• Seminar in Cognitive Neuroscience: Neuroscience for Policymakers, Hilary Gerstein (PSYC 449-301)
  • Seminar: Being Human: The Biology of Human Behavior, Cognition, and Culture, Michael Platt (PSYC 474-301)

NEUROSCIENCE & SOCIETY COURSES

  • Neuroscience, Ethics and Law, Martha Farah (PSYC 557-301)
  • Seminar in Cognitive Neuroscience: Neuroscience for Policymakers, Hilary Gerstein (PSYC 449-301)
  • Consumer Neuroscience, Wes Hutchinson (MKTG 850) 
  • Intro to Brain Science for Business (MKTG 737) *MKTG 850 and MKTG 737 must be taken together for one credit*

BRIDGING COURSES

  • Neuroscience, Ethics and Law, Martha Farah (PSYC 557-301)
  • Special Topics: Visual Marketing, Elizabeth Johnson & Barbara Kahn (MKTG 854)
  • Consumer Neuroscience, Wes Hutchinson (MKTG 850) 
  • Intro to Brain Science for Business (MKTG 737) *MKTG 850 and MKTG 737 must be taken together for one credit*
Specific courses offered vary from year to year. Bolded courses offered Spring 2019. Examples include:

  • Brain-Computer Interfaces, Brian Litt (BE 521)
  • Network Neuroscience, Danielle Bassett (BE 566)
  • Human Brain Imaging, Andrew Newberg (BIBB 421)
  • Neuro Basis of Autism, John Herrington (BIBB 430)
  • Neuroscience of Addiction (Chocolate, Wine, Coffee & Tobacco), Mariella De Biasi (BIBB 440)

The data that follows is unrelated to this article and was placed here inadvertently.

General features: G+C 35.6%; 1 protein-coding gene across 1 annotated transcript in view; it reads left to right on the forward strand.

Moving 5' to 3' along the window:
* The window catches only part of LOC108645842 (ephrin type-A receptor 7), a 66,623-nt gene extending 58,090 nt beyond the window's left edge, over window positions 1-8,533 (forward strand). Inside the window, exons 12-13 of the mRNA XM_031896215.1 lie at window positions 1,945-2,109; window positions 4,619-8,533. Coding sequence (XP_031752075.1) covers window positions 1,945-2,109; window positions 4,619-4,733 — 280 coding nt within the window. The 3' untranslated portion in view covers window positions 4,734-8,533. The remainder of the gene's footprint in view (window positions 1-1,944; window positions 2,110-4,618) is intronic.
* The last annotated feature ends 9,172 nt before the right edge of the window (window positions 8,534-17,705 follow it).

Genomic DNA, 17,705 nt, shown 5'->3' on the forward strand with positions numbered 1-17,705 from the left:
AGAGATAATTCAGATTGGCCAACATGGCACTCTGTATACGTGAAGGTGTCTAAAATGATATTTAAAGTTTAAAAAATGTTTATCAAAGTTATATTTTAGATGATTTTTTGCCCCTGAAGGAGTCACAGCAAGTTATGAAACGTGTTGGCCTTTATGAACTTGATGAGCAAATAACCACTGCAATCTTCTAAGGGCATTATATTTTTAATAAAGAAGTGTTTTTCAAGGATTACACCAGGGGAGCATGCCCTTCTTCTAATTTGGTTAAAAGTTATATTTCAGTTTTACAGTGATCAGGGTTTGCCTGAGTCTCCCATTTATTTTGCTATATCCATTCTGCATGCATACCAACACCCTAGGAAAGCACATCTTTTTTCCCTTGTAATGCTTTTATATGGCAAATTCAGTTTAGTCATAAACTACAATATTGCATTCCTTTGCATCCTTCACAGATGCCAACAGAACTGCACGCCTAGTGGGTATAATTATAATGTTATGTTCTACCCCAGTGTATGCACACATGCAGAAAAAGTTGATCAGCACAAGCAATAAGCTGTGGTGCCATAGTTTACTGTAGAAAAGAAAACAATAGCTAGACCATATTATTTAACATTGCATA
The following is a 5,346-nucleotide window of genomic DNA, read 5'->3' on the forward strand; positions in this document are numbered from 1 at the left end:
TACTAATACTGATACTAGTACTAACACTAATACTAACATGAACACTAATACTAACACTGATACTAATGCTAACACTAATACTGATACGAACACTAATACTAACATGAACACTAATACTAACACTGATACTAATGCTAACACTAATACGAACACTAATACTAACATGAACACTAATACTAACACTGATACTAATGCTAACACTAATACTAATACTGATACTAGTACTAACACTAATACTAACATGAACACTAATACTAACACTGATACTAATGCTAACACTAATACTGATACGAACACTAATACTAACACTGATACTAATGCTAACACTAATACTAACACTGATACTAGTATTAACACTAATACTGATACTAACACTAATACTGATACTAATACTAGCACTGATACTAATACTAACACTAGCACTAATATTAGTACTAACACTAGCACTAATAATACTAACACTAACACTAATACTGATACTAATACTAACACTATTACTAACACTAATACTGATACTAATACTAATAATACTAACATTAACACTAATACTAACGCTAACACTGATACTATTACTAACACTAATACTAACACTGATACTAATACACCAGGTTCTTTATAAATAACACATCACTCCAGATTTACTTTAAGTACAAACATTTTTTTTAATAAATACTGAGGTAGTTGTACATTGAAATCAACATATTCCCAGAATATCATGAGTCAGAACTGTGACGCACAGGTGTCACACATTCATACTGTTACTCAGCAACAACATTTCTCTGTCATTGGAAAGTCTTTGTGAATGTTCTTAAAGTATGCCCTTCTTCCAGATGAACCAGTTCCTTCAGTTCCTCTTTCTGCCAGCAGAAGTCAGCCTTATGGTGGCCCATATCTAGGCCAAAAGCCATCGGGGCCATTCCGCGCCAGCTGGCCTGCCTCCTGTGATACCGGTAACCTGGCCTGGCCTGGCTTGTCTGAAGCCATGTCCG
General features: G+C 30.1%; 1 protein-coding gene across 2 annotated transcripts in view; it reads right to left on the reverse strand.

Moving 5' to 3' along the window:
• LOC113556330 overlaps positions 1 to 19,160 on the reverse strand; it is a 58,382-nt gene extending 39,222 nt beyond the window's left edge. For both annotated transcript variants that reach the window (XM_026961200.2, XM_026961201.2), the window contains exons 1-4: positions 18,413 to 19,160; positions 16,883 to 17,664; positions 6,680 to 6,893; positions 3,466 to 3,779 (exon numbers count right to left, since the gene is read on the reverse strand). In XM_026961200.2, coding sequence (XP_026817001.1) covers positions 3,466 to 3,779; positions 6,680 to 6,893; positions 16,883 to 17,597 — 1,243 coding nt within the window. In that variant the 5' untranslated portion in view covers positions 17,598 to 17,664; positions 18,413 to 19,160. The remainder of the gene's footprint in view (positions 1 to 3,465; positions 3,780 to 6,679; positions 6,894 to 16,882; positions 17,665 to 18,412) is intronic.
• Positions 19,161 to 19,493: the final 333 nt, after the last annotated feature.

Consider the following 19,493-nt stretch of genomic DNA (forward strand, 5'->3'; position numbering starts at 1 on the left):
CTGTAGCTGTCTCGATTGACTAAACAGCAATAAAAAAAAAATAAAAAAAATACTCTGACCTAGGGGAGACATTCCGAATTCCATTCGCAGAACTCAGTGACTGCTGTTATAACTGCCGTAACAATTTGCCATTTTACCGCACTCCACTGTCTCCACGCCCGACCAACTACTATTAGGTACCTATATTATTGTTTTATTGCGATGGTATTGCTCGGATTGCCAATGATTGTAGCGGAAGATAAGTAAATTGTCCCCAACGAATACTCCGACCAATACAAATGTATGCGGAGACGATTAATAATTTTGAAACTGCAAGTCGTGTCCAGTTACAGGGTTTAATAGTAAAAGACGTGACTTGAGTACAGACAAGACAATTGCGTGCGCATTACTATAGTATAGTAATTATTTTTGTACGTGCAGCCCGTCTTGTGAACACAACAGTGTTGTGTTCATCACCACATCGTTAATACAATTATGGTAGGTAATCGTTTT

• Neurogenerative Disease, Nedra Lexow (BIBB 475-601)
  • Clinical Psychopharmacology, Nedra Lexow (BIBB 482-900)
  • Theoretical Neuroscience, Vijay Balasubramanian (BIBB 585/ PSYC 539)
  • Violence: A Clinical Neuroscience Approach, Adrian Raine (CRIM 671)
  • Neuroeconomics, Joseph Kable (PSYC 473-401)
  • Seminar in Cognitive Neuroscience: Consciousness, Russell Epstein (PSYC 449-302)
  • Seminar in Cognitive Neuroscience: Social Neuroscience, Adrianna Jenkins (PSYC 449-303)
  • Seminar in Neuroscience: Neurological Insights into Cognition and Behavior, Jay Gottfried (PSYC 447)
  • Seminar in Cognitive Neuroscience: Neuroscience for Policymakers, Hilary Gerstein (PSYC 449-301)
  • Seminar: Being Human: The Biology of Human Behavior, Cognition, and Culture, Michael Platt (PSYC 474-301)
  • Neurobiology of Learning and Memory, Hilary Gerstein (BIBB 442-401)
  • Bio Basis of Psychiatric Disorders, Nedra Lexow (BIBB 480-301)